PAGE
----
• MOFCOM Filing: Prior to making an outbound investment, a Chinese corporate investor should file an application with MOFCOM or its provincial counterparts if outbound investments do not fall within the scope of “sensitive countries and regions,” or “sensitive industries” [2]. It takes three business days for the applicant to obtain an Outbound Investment Certificate from the MOFCOM or the provincial counterparts after MOFCOM accepts the filing application.
  • Conversion from RMB into Foreign Currency: After the Chinese corporate investor obtains the Outbound Investment Certificate from the competent provincial branch of MOFCOM, he should register with a bank authorized by SAFE to exchange RMB into foreign currency and remit the foreign currency funds out of China for the outbound investment. Under certain other circumstances, Chinese corporate investors may be required to obtain SAFE’s approval before using foreign currency to invest outside China.


[7] Professional Investor

  • Trust corporations, with total assets of not less than HK$40 million or its equivalent in foreign currency;
  • Individuals, either alone or with any associates on a joint account, having a portfolio of not less than HK$8 million or its equivalent in foreign currency;
  • Corporations or partnerships having either a portfolio of not less than HK$8 million or total assets of not less than HK$40 million; or
  • A corporate investment vehicle that is wholly owned by any of the three categories above.

Under recent amendments to the Hong Kong Code of Conduct’s Professional Investor regime, individual and certain corporate Professional Investors are subject to heightened requirements


[8] Sophisticated Investor

  • A person that has net assets of at least A$2.5 million; or
  • A person that has a gross income of A$250,000 for each of the last two financial years.
  • [9] Securities offerings are also exempt from disclosure if the minimum amount payable for the securities on acceptance is A$500,000.

[10] Professional Investor

  • A person has or controls gross assets of A$10 million.


[11] Professional Investor

  • Certain types of institutions such as financial institutions, insurance companies, investment funds, etc.; or
  • Investors holding financial investments exceeding R$10 million and attest in writing their qualified investor condition.

Qualified Investor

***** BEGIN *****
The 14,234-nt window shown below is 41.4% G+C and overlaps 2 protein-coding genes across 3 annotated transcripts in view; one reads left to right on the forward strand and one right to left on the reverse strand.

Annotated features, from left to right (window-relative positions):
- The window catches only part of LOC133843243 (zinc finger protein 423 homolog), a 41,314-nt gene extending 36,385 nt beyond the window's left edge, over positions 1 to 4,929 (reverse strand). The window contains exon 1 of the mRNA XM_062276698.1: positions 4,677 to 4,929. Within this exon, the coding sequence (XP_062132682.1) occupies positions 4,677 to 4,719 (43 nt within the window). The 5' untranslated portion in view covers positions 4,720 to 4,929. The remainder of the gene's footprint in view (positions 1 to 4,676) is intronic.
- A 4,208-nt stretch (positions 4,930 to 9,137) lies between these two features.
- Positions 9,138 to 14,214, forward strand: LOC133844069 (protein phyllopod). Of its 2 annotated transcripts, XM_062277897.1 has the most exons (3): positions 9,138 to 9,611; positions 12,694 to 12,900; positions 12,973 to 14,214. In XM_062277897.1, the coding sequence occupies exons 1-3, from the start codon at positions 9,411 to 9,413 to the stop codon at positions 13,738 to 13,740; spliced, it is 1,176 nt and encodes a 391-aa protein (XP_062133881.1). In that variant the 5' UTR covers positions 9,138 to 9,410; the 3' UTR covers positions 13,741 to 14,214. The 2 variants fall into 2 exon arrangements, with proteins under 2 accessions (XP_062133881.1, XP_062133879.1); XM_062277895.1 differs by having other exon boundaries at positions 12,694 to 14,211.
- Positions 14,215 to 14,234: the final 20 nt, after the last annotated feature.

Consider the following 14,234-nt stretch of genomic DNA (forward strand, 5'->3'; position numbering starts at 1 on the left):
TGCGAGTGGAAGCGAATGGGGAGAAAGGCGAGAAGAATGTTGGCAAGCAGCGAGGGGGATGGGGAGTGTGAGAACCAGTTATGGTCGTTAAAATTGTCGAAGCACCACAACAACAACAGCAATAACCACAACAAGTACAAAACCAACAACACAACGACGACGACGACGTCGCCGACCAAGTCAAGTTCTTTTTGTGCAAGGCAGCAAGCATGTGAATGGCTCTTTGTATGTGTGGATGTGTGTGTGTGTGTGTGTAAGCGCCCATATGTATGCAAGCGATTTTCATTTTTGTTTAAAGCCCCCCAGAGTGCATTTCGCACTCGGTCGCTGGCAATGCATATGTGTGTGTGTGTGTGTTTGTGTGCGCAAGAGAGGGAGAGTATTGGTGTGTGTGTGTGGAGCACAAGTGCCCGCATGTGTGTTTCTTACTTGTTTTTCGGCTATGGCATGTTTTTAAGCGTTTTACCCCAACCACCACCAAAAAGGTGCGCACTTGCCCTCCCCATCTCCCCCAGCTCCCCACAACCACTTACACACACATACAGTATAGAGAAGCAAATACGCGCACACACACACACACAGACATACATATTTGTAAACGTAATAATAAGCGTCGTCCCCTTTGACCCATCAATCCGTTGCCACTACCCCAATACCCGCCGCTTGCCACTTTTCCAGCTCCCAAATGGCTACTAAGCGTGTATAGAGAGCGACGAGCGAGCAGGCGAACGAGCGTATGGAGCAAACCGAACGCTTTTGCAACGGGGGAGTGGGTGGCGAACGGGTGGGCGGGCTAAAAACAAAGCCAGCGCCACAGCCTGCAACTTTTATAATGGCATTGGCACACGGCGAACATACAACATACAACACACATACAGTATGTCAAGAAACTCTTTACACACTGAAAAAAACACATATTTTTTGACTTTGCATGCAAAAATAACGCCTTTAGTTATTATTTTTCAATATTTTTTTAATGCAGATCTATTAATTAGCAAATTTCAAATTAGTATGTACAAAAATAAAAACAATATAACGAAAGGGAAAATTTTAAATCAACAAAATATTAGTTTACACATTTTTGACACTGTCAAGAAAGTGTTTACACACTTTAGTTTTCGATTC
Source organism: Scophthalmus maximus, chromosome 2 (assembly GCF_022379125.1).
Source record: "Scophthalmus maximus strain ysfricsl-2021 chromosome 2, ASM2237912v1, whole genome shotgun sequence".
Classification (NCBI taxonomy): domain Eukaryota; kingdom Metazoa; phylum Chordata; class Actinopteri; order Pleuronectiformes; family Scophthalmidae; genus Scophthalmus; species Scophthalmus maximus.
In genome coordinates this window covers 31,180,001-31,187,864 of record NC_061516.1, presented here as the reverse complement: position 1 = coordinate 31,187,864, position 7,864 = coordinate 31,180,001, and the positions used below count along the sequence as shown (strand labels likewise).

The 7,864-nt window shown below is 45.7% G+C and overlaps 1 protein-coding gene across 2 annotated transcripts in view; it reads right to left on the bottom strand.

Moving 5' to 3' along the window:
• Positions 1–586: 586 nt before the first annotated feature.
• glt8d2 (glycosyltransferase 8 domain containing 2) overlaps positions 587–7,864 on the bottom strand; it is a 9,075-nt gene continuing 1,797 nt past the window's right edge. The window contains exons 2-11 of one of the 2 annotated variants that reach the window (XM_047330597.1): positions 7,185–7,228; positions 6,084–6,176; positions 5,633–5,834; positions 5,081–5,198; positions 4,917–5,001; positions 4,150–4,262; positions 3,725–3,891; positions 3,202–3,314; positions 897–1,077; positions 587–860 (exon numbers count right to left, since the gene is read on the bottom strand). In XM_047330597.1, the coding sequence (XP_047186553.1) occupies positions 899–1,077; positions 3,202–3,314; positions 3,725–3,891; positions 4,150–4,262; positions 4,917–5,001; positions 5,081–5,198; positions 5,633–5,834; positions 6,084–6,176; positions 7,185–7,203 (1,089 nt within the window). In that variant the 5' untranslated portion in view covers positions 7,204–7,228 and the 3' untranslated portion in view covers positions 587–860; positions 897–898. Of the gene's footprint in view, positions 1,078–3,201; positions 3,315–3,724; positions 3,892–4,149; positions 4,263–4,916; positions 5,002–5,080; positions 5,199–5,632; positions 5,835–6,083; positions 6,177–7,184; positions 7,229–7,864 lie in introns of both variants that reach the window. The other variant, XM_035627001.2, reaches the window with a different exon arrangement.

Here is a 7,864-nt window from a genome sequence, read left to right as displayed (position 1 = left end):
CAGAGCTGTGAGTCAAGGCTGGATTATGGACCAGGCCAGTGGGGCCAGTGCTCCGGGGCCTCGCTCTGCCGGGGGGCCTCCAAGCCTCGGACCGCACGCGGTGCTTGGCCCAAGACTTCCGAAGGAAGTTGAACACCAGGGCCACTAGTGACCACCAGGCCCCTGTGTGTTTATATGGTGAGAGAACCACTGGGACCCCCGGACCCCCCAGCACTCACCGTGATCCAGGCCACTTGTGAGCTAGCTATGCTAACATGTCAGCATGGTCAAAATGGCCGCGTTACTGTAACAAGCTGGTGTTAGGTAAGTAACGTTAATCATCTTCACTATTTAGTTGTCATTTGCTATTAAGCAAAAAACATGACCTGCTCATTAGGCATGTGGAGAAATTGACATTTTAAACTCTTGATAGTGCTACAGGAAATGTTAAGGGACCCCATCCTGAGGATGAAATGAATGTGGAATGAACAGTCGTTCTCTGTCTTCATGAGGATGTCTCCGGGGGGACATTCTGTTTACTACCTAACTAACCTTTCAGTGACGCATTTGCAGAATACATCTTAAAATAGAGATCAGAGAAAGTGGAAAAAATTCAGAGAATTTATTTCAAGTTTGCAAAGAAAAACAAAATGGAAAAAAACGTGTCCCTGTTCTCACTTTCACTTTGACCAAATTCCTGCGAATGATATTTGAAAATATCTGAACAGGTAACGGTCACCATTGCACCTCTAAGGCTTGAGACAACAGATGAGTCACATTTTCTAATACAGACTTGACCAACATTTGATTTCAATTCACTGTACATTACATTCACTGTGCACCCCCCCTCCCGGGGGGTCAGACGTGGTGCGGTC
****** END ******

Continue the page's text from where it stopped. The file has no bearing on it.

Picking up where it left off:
• Investors holding financial investments exceeding R$1 million and attesting in writing their qualified investor condition.


[12] Basic qualified investor

  • Any person holding investments in securities during the prior year in average of approximately US$415,000, or that has obtained, during the two previous years, an annual net income equal to or exceeding approximately US$130,000.

Sophisticated qualified investor

  • Any person holding investments in securities during the prior year in average of approximately US$830,000, or that has obtained, during the two previous years, an annual net income equal to or exceeding approximately US$270,000.


Consult with local counsel.


[13] Professional Investor

  • Balance of financial investment instruments of at least KRW 500 million; or
  • Annual income of at least KRW 100 million.


[1] 17 C.F.R. 230.501.

[2] National Instrument 45-106, § 1.1, available at

[3] MiFID directive (2004/39/EC).

[4] Security and Futures Act § 4A(a), available at;page=0;query=DocId%3A%2225de2ec3-ac8e-44bf-9c88-927bf7eca056%22%20Status%3Ainforce%20Depth%3A0;rec=0#pr4A-he- .

[5] Legal Update: Amendment to the Definition of Classified Investors, available at

[6] Email from Sherry Yin and Alexandra Gao, lawyers in the Beijing office of Morrison & Foerster LLP.

[7] The Securities and Futures (Professional Investor) Rules Chapter 571D, § 3, available at$FILE/CAP_571D_e_b5.pdf.

[8] Corporations Act 2001, § 708(8), available at; and Corporations Regulations 6D.2.03, available at

[9] Id.

[10] Corporations Act 2001, § 708(11).

[11]Brazil: Different Categories of Investors Admitted in the Brazilian Securities Market, available at

[12] Debt Capital Markets in Mexico: Regulatory Overview, available at

[13] Financial Services Commission of Korea website,